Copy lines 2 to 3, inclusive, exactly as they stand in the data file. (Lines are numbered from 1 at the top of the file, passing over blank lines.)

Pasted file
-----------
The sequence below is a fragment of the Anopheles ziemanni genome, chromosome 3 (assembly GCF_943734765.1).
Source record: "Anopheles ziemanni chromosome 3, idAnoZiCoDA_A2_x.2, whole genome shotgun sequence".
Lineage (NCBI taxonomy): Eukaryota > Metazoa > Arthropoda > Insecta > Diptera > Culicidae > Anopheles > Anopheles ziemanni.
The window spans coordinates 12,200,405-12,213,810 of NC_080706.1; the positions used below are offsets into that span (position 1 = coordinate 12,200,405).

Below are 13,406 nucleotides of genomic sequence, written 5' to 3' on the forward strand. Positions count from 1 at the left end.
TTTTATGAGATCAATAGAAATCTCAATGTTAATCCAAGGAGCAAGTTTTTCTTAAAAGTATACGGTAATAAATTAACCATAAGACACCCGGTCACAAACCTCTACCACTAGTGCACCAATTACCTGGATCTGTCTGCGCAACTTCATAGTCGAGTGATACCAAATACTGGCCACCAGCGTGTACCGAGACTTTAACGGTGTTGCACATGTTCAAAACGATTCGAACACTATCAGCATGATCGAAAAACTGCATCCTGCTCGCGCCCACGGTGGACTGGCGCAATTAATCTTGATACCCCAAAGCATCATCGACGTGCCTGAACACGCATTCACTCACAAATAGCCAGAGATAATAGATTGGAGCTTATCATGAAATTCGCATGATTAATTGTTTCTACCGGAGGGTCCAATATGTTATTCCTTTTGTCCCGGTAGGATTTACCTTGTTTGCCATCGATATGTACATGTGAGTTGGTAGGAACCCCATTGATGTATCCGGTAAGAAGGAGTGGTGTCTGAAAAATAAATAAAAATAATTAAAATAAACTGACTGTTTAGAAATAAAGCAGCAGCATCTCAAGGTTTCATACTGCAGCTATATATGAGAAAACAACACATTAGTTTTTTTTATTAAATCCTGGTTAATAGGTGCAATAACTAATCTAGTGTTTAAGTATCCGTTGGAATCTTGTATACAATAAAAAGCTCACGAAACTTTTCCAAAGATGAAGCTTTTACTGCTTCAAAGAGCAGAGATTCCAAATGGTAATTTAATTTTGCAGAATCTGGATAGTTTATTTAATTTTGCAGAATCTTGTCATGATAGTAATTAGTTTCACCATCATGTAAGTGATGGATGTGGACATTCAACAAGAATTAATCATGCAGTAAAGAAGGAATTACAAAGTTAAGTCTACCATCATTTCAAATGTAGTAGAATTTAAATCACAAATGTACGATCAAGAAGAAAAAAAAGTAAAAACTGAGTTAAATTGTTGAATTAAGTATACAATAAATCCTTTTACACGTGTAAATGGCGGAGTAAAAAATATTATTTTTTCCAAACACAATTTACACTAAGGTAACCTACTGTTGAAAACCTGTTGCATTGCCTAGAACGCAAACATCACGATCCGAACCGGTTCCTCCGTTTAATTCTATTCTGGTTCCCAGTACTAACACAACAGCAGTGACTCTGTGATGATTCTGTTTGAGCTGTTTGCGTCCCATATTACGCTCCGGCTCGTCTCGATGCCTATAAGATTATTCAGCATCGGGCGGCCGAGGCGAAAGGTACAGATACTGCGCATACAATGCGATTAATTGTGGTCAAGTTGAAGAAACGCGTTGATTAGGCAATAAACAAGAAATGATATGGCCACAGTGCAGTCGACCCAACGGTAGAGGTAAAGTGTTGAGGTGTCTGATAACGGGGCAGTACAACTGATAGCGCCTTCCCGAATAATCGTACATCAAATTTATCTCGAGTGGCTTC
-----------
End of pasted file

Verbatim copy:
Source record: "Anopheles ziemanni chromosome 3, idAnoZiCoDA_A2_x.2, whole genome shotgun sequence".
Lineage (NCBI taxonomy): Eukaryota > Metazoa > Arthropoda > Insecta > Diptera > Culicidae > Anopheles > Anopheles ziemanni.